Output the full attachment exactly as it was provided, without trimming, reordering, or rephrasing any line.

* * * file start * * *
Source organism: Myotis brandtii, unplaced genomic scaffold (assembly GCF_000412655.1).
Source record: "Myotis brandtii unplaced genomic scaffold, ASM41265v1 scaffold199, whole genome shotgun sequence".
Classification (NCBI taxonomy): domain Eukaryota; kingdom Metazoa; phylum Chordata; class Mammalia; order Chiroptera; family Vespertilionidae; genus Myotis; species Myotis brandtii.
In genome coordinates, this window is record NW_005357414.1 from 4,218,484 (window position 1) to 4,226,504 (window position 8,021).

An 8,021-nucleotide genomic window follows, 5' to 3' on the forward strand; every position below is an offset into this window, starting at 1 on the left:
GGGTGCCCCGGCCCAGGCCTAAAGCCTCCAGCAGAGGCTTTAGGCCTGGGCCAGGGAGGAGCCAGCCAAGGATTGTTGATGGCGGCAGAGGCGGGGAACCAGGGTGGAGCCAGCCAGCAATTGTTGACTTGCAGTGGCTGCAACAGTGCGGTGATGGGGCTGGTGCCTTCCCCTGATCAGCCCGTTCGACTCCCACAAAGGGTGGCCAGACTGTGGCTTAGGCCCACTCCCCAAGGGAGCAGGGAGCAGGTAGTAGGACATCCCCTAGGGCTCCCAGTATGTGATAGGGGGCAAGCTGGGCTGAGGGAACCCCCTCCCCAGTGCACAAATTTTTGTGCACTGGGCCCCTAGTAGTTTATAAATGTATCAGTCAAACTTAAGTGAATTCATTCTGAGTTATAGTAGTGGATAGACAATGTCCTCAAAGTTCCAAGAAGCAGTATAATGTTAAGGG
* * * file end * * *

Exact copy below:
Source organism: Myotis brandtii, unplaced genomic scaffold (assembly GCF_000412655.1).
Source record: "Myotis brandtii unplaced genomic scaffold, ASM41265v1 scaffold199, whole genome shotgun sequence".
Classification (NCBI taxonomy): domain Eukaryota; kingdom Metazoa; phylum Chordata; class Mammalia; order Chiroptera; family Vespertilionidae; genus Myotis; species Myotis brandtii.
In genome coordinates, this window is record NW_005357414.1 from 4,218,484 (window position 1) to 4,226,504 (window position 8,021).

An 8,021-nucleotide genomic window follows, 5' to 3' on the forward strand; every position below is an offset into this window, starting at 1 on the left:
GGGTGCCCCGGCCCAGGCCTAAAGCCTCCAGCAGAGGCTTTAGGCCTGGGCCAGGGAGGAGCCAGCCAAGGATTGTTGATGGCGGCAGAGGCGGGGAACCAGGGTGGAGCCAGCCAGCAATTGTTGACTTGCAGTGGCTGCAACAGTGCGGTGATGGGGCTGGTGCCTTCCCCTGATCAGCCCGTTCGACTCCCACAAAGGGTGGCCAGACTGTGGCTTAGGCCCACTCCCCAAGGGAGCAGGGAGCAGGTAGTAGGACATCCCCTAGGGCTCCCAGTATGTGATAGGGGGCAAGCTGGGCTGAGGGAACCCCCTCCCCAGTGCACAAATTTTTGTGCACTGGGCCCCTAGTAGTTTATAAATGTATCAGTCAAACTTAAGTGAATTCATTCTGAGTTATAGTAGTGGATAGACAATGTCCTCAAAGTTCCAAGAAGCAGTATAATGTTAAGGG